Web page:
Probably the most important aspect to the challenge species
identification lies in the building of a robust data set to uniquely define the
vocalizations of the individual species. This data representation of the signal
must contain enough information to distinctly describe the species vocalization
while discarding redundant and irrelevant information to avoid unnecessary
processing and resource usage. It was discovered during the course of the
investigation that both decreasing the block FFT size and using any sort of
overlap between samples did not improve the results of classification by the
neural network. This is fortunate since it decreases the size of the data set
considerably since only one vector is produced on the entire length of the signal.
The analysis to date suggests that neural networks show great
promise in the classification of bird species by their vocalizations. While the
networks performed very well for small species subsets, the reliability of the
network decreased as the number of species to be classified increased. Increasing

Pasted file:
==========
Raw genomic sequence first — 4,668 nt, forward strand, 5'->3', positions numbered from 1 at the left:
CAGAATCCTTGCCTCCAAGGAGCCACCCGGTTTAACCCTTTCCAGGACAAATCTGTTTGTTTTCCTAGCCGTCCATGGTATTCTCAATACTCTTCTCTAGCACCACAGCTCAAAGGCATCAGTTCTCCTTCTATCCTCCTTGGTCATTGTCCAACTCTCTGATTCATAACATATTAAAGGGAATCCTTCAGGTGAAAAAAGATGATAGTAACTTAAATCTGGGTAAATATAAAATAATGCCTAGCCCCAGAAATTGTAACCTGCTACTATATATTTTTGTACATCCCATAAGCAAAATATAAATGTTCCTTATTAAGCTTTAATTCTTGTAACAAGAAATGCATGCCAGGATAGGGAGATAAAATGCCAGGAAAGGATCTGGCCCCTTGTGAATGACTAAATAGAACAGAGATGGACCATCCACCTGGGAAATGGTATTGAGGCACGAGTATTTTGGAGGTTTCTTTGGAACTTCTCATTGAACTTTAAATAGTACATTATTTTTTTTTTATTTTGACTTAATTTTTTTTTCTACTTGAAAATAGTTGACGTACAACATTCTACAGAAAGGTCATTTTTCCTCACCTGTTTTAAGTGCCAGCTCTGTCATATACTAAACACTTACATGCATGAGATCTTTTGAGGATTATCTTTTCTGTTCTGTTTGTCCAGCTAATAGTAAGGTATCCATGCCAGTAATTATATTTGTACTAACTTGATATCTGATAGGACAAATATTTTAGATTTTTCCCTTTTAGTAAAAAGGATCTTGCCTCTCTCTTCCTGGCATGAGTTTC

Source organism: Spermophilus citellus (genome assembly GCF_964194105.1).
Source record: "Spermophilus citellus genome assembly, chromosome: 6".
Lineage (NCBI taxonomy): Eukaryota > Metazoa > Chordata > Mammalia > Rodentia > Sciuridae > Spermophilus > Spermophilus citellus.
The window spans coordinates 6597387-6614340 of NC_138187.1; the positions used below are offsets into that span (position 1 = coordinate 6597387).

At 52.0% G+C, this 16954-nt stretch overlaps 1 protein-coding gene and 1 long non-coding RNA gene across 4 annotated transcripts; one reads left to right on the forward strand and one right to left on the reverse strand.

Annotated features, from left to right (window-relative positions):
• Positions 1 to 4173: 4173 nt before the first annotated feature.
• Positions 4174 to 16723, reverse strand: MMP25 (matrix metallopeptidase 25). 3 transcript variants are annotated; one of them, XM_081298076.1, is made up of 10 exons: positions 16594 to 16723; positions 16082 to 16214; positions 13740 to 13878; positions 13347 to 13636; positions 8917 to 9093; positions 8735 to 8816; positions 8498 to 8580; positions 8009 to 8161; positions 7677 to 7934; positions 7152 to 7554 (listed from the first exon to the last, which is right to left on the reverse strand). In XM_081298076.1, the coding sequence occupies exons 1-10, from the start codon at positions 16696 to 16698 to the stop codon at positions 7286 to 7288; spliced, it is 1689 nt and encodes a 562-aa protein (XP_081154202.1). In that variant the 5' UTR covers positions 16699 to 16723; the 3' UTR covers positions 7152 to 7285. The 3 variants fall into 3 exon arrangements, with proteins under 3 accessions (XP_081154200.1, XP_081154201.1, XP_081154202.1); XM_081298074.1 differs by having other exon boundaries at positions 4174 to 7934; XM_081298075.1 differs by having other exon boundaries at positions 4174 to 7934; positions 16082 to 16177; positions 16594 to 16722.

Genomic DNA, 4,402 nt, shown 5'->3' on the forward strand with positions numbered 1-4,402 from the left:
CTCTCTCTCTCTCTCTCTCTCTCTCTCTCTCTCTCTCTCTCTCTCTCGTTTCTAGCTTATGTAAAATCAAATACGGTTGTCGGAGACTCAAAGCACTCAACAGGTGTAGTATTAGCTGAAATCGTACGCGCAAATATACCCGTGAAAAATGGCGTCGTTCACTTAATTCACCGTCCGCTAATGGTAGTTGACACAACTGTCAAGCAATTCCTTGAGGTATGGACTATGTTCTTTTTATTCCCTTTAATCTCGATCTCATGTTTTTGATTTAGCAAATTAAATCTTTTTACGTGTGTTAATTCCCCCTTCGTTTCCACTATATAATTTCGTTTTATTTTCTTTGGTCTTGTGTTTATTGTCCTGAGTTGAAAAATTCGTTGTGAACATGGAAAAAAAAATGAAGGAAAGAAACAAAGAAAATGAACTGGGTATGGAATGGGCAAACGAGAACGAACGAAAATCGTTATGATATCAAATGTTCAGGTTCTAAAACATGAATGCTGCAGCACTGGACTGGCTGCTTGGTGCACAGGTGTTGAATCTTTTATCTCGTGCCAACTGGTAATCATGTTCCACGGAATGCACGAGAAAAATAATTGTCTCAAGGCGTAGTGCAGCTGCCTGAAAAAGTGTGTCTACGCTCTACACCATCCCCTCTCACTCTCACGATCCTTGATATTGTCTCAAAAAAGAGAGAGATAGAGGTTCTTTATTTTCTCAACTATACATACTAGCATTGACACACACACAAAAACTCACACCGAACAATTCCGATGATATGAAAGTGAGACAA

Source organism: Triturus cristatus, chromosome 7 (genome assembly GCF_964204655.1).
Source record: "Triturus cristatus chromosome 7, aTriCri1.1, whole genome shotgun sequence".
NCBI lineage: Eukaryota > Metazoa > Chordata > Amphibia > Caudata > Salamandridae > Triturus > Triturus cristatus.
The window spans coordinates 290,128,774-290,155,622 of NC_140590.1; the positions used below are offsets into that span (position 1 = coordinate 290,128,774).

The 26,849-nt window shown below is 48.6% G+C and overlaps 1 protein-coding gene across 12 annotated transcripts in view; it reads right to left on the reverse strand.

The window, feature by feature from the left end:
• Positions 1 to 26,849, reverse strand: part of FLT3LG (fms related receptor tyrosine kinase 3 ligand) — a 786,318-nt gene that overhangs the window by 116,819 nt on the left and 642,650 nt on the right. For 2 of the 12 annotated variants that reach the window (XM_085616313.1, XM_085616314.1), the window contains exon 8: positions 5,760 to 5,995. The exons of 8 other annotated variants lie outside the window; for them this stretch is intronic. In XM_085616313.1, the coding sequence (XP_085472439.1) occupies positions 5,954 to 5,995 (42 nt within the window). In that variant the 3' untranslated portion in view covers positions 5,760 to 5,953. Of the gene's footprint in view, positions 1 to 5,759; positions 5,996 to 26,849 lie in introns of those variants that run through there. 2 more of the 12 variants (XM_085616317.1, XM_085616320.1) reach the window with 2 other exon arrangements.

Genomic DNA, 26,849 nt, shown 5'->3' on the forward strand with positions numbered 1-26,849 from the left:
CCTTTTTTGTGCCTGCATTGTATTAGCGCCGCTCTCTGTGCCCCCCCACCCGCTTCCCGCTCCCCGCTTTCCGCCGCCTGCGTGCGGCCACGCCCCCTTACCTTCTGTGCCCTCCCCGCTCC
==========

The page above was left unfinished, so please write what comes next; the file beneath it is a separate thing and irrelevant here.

the number of neurons in the hidden layers increased the reliability in the network
for slightly larger subsets and greatly reduced the number of training epochs
required to achieve these results. Adding hidden layers resulted in an increase
beyond that which additional neurons could achieve but increased the number of
training epochs required. Both of these improvements in the network come at the
expense of an increasing consumption of computing resources.
Although it appears that species identification is possible
with neural networks, more work must be done with larger, more robust data sets
to determine the feasibility of implementing a species recognition system.